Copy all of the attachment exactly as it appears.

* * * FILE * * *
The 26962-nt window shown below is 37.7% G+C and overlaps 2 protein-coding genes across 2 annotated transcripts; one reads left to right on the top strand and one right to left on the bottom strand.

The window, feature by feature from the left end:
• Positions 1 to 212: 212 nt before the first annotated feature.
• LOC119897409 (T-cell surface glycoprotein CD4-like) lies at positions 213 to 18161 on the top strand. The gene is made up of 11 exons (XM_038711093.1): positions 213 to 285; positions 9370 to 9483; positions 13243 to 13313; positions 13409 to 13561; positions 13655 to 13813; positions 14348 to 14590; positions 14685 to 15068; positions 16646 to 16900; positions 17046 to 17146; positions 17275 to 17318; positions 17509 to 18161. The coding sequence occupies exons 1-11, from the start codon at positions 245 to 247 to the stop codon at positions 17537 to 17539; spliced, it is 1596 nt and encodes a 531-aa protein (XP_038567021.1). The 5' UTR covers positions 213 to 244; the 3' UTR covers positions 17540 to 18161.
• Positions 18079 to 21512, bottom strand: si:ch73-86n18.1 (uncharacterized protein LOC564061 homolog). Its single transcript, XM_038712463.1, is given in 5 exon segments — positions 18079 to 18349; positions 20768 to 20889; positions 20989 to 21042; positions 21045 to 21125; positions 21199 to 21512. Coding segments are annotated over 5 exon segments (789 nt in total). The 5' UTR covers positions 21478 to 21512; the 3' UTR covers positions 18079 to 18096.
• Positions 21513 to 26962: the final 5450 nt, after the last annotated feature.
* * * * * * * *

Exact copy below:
The 26962-nt window shown below is 37.7% G+C and overlaps 2 protein-coding genes across 2 annotated transcripts; one reads left to right on the top strand and one right to left on the bottom strand.

The window, feature by feature from the left end:
• Positions 1 to 212: 212 nt before the first annotated feature.
• LOC119897409 (T-cell surface glycoprotein CD4-like) lies at positions 213 to 18161 on the top strand. The gene is made up of 11 exons (XM_038711093.1): positions 213 to 285; positions 9370 to 9483; positions 13243 to 13313; positions 13409 to 13561; positions 13655 to 13813; positions 14348 to 14590; positions 14685 to 15068; positions 16646 to 16900; positions 17046 to 17146; positions 17275 to 17318; positions 17509 to 18161. The coding sequence occupies exons 1-11, from the start codon at positions 245 to 247 to the stop codon at positions 17537 to 17539; spliced, it is 1596 nt and encodes a 531-aa protein (XP_038567021.1). The 5' UTR covers positions 213 to 244; the 3' UTR covers positions 17540 to 18161.
• Positions 18079 to 21512, bottom strand: si:ch73-86n18.1 (uncharacterized protein LOC564061 homolog). Its single transcript, XM_038712463.1, is given in 5 exon segments — positions 18079 to 18349; positions 20768 to 20889; positions 20989 to 21042; positions 21045 to 21125; positions 21199 to 21512. Coding segments are annotated over 5 exon segments (789 nt in total). The 5' UTR covers positions 21478 to 21512; the 3' UTR covers positions 18079 to 18096.
• Positions 21513 to 26962: the final 5450 nt, after the last annotated feature.